Exhibition review: SOUL fury, Bendigo Art Gallery

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SOUL fury features powerful works by 16 women exploring self-determination, informed by their connection to Islam and their unique life experiences. This collaboration between the Bendigo Art Gallery and Nur Shkembi offers varied interpretations of the world through the eyes and understanding of women. The pieces, which begin and end with ethereal soundtracks, incorporate a range of mediums from sculpture to prints and photographs, textiles, video animation and poetry.

The works explore tension. Naiza Khan’s armor for an Indian warrior queen features a metal breastplate with white feathers layered over the waist, both hard and soft, practical yet fashionable. Metal spikes protruding from the back warn others that the wearer is also protected from behind, intimidating the discord between the softness of femininity and the formidable inner strength that women draw upon when under duress.

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A video of a woman in a black niqab rising and falling from the rising wind below is a nod to the scene from Marilyn Monroe’s film. The Seven Year Itch. The effect of the full-length black niqab juxtaposes that of Monroe’s form-fitting white dress, challenging assumptions about what is sexually alluring and what is oppressive. Cigdem Aydemir’s video is complemented by Hoda Afshar’s pop-art style images that counteract the models’ traditional Islamic clothing with modern accessories, including bespoke cigarettes, Coca Cola, and bunny ears. The nursing mother is remarkable, the Arabic writing in an expanding circle on her henna painted chest recalls designs found on Islamic shields in places such as Hagia Sophia in Istanbul.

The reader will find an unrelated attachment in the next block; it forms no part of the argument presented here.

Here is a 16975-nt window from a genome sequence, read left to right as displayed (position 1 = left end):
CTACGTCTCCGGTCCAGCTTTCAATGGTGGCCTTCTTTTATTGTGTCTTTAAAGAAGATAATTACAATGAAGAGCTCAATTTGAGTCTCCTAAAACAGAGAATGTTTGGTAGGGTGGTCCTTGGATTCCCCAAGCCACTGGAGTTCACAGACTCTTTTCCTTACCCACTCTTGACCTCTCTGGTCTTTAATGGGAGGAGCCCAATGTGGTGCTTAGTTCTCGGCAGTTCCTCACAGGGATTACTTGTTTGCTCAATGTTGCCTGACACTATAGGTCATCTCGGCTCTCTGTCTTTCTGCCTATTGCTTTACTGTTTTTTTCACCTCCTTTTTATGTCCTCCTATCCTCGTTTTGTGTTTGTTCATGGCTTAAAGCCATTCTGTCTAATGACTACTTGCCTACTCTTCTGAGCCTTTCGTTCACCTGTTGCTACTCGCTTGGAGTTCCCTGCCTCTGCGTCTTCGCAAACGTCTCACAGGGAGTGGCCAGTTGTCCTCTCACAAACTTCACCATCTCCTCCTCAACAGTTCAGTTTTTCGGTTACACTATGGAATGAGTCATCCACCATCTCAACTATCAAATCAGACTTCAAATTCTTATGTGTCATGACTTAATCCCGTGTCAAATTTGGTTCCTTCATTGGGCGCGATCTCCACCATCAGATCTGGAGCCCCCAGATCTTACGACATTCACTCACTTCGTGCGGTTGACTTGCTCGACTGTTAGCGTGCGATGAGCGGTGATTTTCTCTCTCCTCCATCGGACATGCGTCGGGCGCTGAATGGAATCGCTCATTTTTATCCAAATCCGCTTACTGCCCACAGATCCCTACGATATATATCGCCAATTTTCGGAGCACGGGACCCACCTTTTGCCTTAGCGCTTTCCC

Embroidery in different fashions recognizes the domesticity of traditional women’s spaces. The lush, beaded outlines of the women in Zahra Imani’s large textiles sparkle, inviting reflection on where the separation between the figures and their surroundings occurs, while Adelaa Suleman’s hand-beaten steel warrior contains impressive engravings in her embroidered cloth tunic.

Nusra Latif Qureshi’s Mughal-style art features vibrant backgrounds layered with fine line art. The detail attracts the visitor while the color of the block encourages viewing from a distance, the congruence of the big picture and fine detail hinting at the various elements that women often have to deal with when running a household or leading a family. This pull forward push back effect is intensified in Anida Yoeu Ali’s photographs, which center on a woman wearing a vermilion sequined chador. The bright red against the muted, even crumbling backgrounds is striking. The lush glitter of the beggar on charred black ground is austere, as is the immersion of the red chador in the turquoise ocean. Ali’s photographs contrast banality and opulence with contradictory impressions of freedom and subjugation.

These women artists engage and challenge stereotypes and misconceptions about Islamic heritage, art and culture while exploring women’s experiences, stories and futures.

SOUL fury, Bendigo Art Gallery, free entry
Curator: Nur Shkembi

Artists: Idil Abdullahi, Hoda Afshar, Anida Yoeu Ali, Cigdem Aydemir, Eugenia Flynn, Shadi Ghadirian, Zeina Iaali, Zahra Imani, Mehwish Iqbal, Naiza Khan, Nusra Latif Qureshi, Hadieh Shafi, Shahzia Sikander, Adeela Tawea, Shire

SOUL fury will be on display until January 30, 2022


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